Although many authorities on Islam have written about how Jerusalem suddenly became of such (fictional) import to the “Religion of Peace,” the best summary is by Dr. Mordechai Kedar, Professor in the Department of Arabic Studies at Bar Ilan University, “How Did Jerusalem Come to Be So Holy to Muslims?” which originally appeared on the excellent site, IMRA (Independent Media Review & Analysis). Two other great articles, “Jerusalem in the Sources,” and “The Muslim Direction: Jerusalem’s Lack of Importance in Muslim History,” both by Moshe Kohn, also from IMRA, also exposes the empty Muslim claim to Jerusalem.
Kohn notes that until the 10th Century, Muslims called Jerusalem, “Ilya.” From the 10th Century on, Muslims used names with Jewish references: “Beit Al-Makdis,” the Arabic version of Beit HaMikdash (the Hebrew name for the Jewish Temple), “Al Quds”–a version of “Ir HaKadosh” (Hebrew for Holy City) and even “Siyyun” (Zion). The 13th Century Arab biographer and geographer, Yakut, wrote:
Mecca is holy to Muslims, and Jerusalem to the Jews.
The holiest cities in Islam are Mecca and Medina. Period. So, what about the Al-Aqsa Mosque in Jerusalem, you ask?
As Dr. Kader notes:
Islam rediscovered Jerusalem 50 years after Mohammad’s death. In 682 CE, Abd Allah Ibn Al-Zubayr rebelled against the Islamic rulers in Damascus, conquered Mecca and prevented pilgrims [Hajjis] from reaching Mecca for the Hajj. Abd Al-Malik, the Ummayad caliph, needed an alternative site for the pilgrimage and settled on Jerusalem, which was then under his control.
In order to justify this choice, a verse from the Koran was chosen (sura 17, verse 1), which states:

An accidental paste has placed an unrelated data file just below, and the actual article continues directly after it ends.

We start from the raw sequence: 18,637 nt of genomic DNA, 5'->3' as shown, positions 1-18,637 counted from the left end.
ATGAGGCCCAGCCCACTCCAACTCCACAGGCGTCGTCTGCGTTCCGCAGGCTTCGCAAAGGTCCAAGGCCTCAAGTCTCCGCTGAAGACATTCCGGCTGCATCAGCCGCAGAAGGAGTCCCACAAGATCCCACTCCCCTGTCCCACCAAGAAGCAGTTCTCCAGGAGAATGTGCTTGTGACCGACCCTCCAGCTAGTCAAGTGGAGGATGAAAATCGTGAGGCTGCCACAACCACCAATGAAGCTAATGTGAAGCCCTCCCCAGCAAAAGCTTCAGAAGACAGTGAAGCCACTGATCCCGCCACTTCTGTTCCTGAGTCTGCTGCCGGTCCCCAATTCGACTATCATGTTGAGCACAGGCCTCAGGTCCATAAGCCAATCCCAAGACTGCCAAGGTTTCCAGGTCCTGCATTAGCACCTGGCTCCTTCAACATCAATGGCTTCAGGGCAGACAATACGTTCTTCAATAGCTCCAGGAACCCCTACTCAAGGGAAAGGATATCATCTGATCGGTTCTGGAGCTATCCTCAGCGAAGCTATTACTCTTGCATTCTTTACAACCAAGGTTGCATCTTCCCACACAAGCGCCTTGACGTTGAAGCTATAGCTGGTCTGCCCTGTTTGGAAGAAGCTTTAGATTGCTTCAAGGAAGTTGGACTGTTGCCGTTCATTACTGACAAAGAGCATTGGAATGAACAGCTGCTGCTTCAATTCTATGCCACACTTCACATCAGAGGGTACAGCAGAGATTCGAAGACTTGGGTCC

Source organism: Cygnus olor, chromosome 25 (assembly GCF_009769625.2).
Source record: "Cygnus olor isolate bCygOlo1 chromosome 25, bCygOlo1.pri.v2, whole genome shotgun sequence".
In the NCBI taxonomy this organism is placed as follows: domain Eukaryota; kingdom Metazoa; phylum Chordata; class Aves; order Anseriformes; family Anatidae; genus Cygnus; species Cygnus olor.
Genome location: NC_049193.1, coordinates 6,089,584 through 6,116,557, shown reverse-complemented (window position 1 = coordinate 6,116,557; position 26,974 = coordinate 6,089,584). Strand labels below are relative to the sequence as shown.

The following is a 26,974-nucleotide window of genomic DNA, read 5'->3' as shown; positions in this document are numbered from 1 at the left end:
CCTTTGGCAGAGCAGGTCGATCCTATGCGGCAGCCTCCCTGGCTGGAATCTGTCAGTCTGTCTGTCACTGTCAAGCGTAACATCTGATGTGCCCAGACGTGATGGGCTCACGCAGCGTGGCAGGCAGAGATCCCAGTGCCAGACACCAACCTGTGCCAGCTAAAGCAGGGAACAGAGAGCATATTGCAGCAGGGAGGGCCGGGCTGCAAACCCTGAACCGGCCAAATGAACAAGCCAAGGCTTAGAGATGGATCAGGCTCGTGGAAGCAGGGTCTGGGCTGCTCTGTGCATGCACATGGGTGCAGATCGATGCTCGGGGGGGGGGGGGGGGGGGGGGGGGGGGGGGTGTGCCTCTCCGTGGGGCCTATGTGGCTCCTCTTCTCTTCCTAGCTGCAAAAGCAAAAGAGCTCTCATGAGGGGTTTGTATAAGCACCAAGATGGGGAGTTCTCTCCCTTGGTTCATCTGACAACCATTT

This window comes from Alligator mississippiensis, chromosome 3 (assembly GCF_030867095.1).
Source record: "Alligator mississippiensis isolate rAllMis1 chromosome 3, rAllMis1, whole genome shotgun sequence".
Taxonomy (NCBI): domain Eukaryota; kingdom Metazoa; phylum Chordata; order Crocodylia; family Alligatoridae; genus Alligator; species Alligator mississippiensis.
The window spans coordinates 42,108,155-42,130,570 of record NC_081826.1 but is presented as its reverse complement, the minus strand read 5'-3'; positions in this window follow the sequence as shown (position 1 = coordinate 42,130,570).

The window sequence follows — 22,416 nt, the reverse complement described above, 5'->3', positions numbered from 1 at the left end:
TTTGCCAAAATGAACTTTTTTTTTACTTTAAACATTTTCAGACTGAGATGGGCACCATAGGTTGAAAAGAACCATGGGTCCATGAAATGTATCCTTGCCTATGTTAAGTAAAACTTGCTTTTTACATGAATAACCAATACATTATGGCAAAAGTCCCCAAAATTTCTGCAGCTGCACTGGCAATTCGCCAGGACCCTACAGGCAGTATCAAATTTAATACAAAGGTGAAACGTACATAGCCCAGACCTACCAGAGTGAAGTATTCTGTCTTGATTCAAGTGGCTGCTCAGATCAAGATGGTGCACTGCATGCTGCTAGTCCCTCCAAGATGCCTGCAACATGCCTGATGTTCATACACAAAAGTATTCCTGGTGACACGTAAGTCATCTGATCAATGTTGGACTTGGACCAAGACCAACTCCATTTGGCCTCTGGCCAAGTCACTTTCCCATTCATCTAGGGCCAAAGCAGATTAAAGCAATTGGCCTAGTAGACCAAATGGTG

Glory to Him who caused His servant to travel by night from the Sacred Mosque to the Farthest Mosque, whose precincts We have blessed, in order to show him some of Our Signs . . . .
Clearly there is nothing here noting that Jerusalem is the site of the “Farthest Mosque.” The site is actually and had always been Mecca. But because Abd Al-Malik needed a place to send the Hajjis, and needed a solution fast–with Mecca blocked by warring Muslims–he randomly chose Jerusalem and made up a story to justify it.
Dr. Kedar writes that Abd Al-Malik made up all kinds of stories to justify this new, apocryphal version of Islam. He claimed Mohammed was conveyed to Jerusalem one night (even though at the time the journey took three days by camel) on a magical horse with the head of a woman, wings of an eagle, and the tail of a peacock. But many Muslim thinkers believed that it was just a dream of Mohammed, that he was never in Jerusalem. And the people of Mecca at the time, who knew Mohammed well, did not believe the story. Before that, Al-Aqsa–the “farthest mosque”–was well-known to be in Mecca in what is now Saudi Arabia.